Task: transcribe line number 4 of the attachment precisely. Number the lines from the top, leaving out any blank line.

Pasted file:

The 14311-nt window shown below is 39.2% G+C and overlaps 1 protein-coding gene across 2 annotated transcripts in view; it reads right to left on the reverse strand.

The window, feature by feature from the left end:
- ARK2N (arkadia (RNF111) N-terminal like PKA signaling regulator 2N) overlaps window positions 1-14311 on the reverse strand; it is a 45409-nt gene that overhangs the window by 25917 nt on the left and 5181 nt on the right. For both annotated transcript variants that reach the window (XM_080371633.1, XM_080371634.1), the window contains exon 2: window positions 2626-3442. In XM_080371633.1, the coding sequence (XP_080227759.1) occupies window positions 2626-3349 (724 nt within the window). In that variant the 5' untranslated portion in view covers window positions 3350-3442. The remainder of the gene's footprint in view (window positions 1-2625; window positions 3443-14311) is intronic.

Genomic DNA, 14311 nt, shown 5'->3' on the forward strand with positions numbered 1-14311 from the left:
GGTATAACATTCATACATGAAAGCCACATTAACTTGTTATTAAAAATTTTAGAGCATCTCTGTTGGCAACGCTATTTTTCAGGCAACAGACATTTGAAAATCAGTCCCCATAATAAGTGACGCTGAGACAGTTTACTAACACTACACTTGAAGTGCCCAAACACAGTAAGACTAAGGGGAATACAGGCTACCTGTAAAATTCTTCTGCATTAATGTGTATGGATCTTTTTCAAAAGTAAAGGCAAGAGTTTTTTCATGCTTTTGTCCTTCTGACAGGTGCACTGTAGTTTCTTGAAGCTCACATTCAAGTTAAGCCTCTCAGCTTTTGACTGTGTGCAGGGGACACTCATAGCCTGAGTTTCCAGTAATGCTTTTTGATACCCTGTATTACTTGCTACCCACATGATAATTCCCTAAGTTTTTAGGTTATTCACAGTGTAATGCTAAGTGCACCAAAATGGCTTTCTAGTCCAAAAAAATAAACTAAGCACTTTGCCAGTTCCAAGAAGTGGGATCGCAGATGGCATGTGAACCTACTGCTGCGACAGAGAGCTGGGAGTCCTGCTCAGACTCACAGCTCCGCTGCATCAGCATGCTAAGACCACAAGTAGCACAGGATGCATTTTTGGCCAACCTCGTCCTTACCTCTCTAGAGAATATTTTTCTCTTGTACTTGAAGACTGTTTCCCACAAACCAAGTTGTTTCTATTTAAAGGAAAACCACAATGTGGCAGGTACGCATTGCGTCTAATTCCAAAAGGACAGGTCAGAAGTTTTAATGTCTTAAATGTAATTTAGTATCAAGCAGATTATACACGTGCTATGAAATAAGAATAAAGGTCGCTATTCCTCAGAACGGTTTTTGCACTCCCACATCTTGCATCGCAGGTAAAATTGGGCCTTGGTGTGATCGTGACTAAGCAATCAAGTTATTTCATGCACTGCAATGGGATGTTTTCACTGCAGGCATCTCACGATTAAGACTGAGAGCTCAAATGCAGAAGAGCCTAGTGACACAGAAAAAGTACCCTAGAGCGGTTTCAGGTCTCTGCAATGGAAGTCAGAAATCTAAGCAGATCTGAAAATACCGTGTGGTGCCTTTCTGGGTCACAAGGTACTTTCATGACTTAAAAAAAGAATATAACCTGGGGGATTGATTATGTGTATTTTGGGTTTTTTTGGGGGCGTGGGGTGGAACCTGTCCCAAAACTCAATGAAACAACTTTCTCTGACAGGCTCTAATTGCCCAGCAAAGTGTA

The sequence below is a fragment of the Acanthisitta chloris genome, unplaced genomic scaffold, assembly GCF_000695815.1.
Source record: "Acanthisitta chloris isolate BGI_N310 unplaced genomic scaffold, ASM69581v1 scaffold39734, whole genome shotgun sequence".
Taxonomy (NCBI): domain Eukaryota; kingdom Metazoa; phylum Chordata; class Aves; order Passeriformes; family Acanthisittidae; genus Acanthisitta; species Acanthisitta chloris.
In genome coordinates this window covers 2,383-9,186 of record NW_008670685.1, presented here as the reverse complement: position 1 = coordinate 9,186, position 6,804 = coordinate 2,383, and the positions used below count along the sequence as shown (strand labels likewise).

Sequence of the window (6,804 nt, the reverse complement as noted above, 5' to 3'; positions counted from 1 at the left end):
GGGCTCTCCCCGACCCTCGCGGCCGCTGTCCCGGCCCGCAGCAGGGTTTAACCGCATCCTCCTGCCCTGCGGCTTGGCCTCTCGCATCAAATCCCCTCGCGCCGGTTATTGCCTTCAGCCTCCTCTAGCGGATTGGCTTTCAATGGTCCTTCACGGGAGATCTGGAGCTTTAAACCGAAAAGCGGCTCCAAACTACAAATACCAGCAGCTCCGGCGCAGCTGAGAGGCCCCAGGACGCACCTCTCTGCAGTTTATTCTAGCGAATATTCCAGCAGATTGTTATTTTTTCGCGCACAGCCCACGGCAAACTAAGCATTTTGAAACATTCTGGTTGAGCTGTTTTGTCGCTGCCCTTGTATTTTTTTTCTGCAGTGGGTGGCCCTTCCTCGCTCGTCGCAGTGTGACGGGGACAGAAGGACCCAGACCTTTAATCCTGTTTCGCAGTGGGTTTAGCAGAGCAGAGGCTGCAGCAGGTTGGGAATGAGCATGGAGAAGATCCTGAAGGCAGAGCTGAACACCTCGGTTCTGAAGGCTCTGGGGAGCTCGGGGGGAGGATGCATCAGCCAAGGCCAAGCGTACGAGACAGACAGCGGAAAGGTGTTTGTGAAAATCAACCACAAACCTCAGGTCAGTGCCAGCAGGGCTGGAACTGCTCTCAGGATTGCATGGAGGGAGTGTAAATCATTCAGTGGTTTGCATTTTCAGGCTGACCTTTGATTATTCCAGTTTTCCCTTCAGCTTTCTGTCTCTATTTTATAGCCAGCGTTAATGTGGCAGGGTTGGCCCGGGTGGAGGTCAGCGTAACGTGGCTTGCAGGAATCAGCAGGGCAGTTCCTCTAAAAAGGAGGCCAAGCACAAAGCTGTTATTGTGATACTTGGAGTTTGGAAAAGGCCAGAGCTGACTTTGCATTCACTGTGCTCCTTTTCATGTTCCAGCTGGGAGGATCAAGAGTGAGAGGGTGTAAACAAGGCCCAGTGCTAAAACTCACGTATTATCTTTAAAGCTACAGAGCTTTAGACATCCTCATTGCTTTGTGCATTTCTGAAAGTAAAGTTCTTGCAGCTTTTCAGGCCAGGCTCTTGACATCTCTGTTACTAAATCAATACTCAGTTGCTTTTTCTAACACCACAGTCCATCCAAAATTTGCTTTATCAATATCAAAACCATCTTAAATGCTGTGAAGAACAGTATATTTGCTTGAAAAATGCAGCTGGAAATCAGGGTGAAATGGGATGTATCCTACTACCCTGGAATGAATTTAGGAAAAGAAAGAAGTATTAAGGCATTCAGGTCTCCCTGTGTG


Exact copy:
Genomic DNA, 14311 nt, shown 5'->3' on the forward strand with positions numbered 1-14311 from the left: